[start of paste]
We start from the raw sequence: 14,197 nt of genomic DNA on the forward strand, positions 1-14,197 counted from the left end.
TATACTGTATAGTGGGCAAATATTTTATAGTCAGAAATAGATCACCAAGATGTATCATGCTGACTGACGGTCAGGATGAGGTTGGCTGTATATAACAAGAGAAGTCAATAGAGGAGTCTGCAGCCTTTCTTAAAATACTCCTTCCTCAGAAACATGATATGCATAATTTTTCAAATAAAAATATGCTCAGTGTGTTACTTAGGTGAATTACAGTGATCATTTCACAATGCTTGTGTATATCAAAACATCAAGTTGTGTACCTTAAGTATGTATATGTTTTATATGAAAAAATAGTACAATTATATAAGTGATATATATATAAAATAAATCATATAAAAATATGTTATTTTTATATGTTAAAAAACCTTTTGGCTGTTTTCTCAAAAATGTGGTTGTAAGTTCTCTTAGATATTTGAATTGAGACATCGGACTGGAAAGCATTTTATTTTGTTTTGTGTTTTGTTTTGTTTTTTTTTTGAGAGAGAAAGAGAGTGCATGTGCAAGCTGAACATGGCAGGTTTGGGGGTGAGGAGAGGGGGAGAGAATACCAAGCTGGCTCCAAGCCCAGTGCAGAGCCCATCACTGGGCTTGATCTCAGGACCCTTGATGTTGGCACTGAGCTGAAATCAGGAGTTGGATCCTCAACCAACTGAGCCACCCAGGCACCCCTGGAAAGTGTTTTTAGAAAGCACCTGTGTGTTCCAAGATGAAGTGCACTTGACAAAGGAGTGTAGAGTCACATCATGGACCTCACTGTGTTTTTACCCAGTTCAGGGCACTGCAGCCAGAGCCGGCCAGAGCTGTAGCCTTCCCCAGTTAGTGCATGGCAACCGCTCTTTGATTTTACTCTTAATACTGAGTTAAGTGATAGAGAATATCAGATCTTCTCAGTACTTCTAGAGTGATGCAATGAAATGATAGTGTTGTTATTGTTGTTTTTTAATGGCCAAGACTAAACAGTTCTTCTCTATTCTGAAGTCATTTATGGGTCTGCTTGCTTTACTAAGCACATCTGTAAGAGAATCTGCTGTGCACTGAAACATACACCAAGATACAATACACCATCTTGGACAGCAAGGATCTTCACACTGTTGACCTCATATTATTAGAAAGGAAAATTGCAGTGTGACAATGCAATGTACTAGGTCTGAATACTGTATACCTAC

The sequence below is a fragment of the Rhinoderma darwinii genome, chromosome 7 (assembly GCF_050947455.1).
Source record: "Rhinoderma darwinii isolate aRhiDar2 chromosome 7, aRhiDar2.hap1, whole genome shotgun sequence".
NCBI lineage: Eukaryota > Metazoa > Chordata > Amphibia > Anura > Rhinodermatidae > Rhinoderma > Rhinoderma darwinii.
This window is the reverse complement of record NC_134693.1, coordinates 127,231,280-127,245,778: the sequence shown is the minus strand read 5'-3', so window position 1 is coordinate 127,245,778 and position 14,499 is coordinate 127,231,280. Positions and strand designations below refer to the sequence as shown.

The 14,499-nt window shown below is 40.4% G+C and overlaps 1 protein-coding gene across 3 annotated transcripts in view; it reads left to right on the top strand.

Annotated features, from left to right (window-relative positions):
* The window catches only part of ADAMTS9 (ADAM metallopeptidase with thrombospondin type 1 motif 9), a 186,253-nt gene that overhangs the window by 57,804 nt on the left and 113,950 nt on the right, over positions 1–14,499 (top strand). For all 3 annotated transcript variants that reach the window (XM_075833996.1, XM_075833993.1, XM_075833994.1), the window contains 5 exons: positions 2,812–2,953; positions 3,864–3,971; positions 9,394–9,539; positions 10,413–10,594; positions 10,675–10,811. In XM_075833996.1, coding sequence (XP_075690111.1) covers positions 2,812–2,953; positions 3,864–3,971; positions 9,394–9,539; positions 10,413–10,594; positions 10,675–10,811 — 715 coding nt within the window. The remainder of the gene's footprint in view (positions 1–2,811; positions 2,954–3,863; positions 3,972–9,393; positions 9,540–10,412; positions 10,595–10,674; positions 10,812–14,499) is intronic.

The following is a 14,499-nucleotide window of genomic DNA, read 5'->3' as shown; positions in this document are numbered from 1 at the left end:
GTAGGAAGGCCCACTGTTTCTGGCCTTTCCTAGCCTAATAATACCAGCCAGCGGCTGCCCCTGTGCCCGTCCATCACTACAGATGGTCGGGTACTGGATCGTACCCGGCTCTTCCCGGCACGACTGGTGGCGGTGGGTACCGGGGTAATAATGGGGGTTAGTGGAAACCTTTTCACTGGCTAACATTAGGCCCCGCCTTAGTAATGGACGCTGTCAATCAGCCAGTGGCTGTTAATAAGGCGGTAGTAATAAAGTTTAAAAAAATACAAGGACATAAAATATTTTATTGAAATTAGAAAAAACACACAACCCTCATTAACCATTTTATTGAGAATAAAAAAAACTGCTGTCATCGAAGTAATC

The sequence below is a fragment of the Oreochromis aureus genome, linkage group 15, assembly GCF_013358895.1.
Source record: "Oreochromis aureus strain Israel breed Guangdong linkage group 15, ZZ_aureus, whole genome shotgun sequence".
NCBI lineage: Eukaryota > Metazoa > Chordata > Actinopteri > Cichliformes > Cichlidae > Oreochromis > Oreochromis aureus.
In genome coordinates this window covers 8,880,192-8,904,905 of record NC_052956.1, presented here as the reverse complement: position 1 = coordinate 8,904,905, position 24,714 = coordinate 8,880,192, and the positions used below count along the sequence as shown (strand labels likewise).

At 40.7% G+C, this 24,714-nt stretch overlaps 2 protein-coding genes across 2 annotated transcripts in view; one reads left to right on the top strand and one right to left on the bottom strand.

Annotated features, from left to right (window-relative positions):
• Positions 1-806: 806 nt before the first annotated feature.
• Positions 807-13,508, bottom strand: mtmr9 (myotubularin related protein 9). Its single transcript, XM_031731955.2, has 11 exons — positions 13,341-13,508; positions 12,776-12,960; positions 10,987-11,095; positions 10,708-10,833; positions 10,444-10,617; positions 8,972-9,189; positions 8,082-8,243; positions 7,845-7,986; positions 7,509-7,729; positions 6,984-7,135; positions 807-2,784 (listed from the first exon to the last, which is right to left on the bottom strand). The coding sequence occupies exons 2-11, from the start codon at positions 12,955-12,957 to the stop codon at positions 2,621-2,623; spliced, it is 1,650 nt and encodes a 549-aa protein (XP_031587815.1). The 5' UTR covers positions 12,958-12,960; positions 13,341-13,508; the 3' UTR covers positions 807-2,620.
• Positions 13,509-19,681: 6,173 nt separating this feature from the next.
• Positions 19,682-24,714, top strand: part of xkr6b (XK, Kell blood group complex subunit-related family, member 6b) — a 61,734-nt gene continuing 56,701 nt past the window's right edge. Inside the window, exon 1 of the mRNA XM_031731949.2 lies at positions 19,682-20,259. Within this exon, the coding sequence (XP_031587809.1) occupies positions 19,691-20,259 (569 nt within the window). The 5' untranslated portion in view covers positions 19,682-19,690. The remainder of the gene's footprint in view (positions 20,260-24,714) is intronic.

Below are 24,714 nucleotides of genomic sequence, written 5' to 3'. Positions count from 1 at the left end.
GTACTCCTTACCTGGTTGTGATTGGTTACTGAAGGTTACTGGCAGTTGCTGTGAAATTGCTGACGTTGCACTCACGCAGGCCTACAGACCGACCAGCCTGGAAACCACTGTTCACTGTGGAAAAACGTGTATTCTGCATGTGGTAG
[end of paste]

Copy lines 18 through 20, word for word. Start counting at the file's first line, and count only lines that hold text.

• Positions 1-806: 806 nt before the first annotated feature.
• Positions 807-13,508, bottom strand: mtmr9 (myotubularin related protein 9). Its single transcript, XM_031731955.2, has 11 exons — positions 13,341-13,508; positions 12,776-12,960; positions 10,987-11,095; positions 10,708-10,833; positions 10,444-10,617; positions 8,972-9,189; positions 8,082-8,243; positions 7,845-7,986; positions 7,509-7,729; positions 6,984-7,135; positions 807-2,784 (listed from the first exon to the last, which is right to left on the bottom strand). The coding sequence occupies exons 2-11, from the start codon at positions 12,955-12,957 to the stop codon at positions 2,621-2,623; spliced, it is 1,650 nt and encodes a 549-aa protein (XP_031587815.1). The 5' UTR covers positions 12,958-12,960; positions 13,341-13,508; the 3' UTR covers positions 807-2,620.
• Positions 13,509-19,681: 6,173 nt separating this feature from the next.